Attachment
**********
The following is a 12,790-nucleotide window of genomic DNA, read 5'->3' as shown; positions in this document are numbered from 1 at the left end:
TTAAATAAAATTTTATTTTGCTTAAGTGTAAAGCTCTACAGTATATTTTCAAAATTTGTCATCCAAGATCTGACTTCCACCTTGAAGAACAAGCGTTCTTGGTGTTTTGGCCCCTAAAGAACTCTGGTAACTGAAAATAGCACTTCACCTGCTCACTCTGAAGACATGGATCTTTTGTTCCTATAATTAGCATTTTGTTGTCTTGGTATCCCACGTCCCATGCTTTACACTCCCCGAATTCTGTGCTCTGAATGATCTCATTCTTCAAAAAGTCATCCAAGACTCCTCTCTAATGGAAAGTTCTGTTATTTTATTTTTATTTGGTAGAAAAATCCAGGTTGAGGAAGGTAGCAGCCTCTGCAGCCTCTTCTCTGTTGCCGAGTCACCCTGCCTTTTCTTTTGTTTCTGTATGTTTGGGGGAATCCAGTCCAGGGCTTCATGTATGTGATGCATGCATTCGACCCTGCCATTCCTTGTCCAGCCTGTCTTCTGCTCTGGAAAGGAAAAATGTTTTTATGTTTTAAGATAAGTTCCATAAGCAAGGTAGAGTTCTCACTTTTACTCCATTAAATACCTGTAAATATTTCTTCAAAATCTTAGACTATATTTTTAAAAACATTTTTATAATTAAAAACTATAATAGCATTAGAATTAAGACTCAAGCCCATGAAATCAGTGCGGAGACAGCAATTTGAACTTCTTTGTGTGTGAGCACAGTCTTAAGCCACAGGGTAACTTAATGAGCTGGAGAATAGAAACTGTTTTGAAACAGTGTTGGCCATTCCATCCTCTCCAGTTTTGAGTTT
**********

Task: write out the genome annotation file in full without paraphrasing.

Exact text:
The following is a 12,790-nucleotide window of genomic DNA, read 5'->3' as shown; positions in this document are numbered from 1 at the left end:
TTAAATAAAATTTTATTTTGCTTAAGTGTAAAGCTCTACAGTATATTTTCAAAATTTGTCATCCAAGATCTGACTTCCACCTTGAAGAACAAGCGTTCTTGGTGTTTTGGCCCCTAAAGAACTCTGGTAACTGAAAATAGCACTTCACCTGCTCACTCTGAAGACATGGATCTTTTGTTCCTATAATTAGCATTTTGTTGTCTTGGTATCCCACGTCCCATGCTTTACACTCCCCGAATTCTGTGCTCTGAATGATCTCATTCTTCAAAAAGTCATCCAAGACTCCTCTCTAATGGAAAGTTCTGTTATTTTATTTTTATTTGGTAGAAAAATCCAGGTTGAGGAAGGTAGCAGCCTCTGCAGCCTCTTCTCTGTTGCCGAGTCACCCTGCCTTTTCTTTTGTTTCTGTATGTTTGGGGGAATCCAGTCCAGGGCTTCATGTATGTGATGCATGCATTCGACCCTGCCATTCCTTGTCCAGCCTGTCTTCTGCTCTGGAAAGGAAAAATGTTTTTATGTTTTAAGATAAGTTCCATAAGCAAGGTAGAGTTCTCACTTTTACTCCATTAAATACCTGTAAATATTTCTTCAAAATCTTAGACTATATTTTTAAAAACATTTTTATAATTAAAAACTATAATAGCATTAGAATTAAGACTCAAGCCCATGAAATCAGTGCGGAGACAGCAATTTGAACTTCTTTGTGTGTGAGCACAGTCTTAAGCCACAGGGTAACTTAATGAGCTGGAGAATAGAAACTGTTTTGAAACAGTGTTGGCCATTCCATCCTCTCCAGTTTTGAGTTT